A fine was yesterday imposed on Makieva Otto for gun and ammunition possession, but, Steadroy “Cutie” Benjamin, attorney general, has confirmed that it is not in keeping with the law. The information of the fine of $5,500 which was ordered payable forthwith, was divulged to the media by the Strategic Communications (STRATCOM) department of the police.
However, it immediately appeared to conflict with the recent amendment to the Firearms Act, which saw the removal of fines as an option for sentencing in both the high and lower courts. The reporter researched the matter and found that the new law was passed and gazetted. When asked about the sentence and whether it conforms with the new law or any other sentencing provisions, Benjamin said, “As far as I am aware, in the Antigua and Barbuda official gazette, volume 37 No.85 published on Thursday 6th of November 2017, the Firearms (Amendment) Act No 27 of 2017 was published and upon publication all persons concerned with the applications of the provisions of the Act are deemed to know the contents of the Act.”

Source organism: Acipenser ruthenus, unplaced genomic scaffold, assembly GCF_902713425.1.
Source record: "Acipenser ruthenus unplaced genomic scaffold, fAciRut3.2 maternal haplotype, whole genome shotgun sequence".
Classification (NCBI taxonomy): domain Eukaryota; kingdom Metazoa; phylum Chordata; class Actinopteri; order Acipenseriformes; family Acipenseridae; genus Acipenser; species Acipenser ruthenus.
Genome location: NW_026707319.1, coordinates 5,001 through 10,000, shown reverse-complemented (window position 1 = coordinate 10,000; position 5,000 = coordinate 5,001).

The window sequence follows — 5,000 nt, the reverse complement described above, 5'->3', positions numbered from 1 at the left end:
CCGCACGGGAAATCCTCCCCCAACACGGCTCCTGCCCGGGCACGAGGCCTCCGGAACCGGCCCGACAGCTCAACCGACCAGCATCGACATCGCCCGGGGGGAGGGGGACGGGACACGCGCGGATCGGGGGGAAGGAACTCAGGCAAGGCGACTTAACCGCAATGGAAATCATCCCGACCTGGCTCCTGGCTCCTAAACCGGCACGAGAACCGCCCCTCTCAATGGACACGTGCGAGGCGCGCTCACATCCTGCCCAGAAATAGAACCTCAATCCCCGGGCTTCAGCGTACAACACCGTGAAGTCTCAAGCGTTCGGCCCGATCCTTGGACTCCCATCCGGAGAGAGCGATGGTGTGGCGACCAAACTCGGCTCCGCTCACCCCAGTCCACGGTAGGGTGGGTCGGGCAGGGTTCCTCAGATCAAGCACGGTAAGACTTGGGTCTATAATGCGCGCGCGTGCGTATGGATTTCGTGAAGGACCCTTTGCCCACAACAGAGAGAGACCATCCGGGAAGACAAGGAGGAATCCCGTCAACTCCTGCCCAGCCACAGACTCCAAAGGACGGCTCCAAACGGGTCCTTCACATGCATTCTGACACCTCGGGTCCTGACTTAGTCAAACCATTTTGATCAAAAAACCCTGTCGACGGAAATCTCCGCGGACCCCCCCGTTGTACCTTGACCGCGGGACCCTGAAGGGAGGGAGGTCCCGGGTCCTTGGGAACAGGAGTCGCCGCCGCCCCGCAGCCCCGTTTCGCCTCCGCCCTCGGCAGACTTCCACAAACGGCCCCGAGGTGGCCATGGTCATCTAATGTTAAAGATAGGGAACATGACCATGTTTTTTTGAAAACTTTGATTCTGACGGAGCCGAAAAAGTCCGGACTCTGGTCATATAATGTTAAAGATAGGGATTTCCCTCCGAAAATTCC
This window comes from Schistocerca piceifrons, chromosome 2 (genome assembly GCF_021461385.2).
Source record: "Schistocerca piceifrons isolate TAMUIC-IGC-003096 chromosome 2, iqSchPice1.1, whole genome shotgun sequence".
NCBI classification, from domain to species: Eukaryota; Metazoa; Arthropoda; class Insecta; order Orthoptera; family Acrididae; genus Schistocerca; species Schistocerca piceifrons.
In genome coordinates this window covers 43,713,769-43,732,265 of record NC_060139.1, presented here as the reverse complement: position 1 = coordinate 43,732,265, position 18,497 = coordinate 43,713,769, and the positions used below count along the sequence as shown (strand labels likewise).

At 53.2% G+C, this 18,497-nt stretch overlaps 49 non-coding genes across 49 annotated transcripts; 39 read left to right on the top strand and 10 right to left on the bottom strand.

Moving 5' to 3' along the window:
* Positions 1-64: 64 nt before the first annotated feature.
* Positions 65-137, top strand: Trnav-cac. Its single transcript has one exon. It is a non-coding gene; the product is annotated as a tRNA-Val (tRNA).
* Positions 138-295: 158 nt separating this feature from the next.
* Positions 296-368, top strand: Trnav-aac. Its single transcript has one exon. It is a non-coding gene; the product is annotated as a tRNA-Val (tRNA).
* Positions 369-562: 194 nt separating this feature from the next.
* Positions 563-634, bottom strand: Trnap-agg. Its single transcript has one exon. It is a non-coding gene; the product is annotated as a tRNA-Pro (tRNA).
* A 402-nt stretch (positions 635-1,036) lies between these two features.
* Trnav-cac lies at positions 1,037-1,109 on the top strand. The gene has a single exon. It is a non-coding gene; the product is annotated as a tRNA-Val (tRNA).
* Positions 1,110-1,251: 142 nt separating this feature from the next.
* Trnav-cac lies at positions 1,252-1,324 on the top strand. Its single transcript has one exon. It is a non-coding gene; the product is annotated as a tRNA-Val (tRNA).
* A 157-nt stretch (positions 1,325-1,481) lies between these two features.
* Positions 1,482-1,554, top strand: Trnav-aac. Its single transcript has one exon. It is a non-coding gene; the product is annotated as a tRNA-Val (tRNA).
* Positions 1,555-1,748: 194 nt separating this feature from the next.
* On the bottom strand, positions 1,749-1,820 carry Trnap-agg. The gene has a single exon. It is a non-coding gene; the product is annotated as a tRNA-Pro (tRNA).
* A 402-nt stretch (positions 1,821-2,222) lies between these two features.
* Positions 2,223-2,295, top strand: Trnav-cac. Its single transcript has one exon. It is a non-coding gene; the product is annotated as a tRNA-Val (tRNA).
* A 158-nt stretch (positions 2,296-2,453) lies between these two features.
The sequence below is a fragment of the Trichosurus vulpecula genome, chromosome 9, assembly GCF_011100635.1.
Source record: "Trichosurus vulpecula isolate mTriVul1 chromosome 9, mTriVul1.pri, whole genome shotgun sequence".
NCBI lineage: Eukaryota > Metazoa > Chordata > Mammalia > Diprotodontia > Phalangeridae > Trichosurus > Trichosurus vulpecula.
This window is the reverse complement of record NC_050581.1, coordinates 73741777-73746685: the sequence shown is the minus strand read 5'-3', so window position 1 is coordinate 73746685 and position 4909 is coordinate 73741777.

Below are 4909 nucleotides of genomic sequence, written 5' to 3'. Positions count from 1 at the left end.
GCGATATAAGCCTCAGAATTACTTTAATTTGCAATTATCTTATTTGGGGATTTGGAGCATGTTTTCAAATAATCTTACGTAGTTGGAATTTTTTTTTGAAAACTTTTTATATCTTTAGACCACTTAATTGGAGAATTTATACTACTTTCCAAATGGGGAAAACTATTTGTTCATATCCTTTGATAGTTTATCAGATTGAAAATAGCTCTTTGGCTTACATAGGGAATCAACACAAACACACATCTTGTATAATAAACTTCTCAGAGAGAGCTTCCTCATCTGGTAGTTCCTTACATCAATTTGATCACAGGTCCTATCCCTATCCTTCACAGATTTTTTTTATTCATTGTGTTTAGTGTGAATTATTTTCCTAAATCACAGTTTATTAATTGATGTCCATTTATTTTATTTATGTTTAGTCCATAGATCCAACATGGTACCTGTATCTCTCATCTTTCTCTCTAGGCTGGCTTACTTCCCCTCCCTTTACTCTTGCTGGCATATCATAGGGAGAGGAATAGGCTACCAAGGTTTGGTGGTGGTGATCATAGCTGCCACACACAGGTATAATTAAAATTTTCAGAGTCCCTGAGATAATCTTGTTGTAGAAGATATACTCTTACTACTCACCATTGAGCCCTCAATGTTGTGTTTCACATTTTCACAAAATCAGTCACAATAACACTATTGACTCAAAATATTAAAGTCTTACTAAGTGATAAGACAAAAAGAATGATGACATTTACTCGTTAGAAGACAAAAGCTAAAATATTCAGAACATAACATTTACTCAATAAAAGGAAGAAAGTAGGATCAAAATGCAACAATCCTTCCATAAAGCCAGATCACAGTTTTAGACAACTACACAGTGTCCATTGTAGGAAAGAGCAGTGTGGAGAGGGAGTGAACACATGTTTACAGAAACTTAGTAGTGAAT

While he could not state how this situation would be remedied, he added, “I am aware also that another magistrate in another district has already applied the provisions of that Act.” Otto, a 21-year-old resident of Briggins, would serve one year in jail if he did not pay the fine by the end of yesterday. The sentence was handed down by Chief Magistrate Joanne Walsh in the St. John’s Magistrate’s Court, after Otto pleaded guilty to possession of a modified flare gun and possession of two 9mm rounds of ammunition.
He was fined $3,000 for possession of the firearm and $2,500 for possession of ammunition. The Briggins resident was taken into custody and jointly charged with his mother, after police found the illegal items inside their home during a search on Wednesday December 27, 2017. The charges against the mother were subsequently withdrawn, the police said.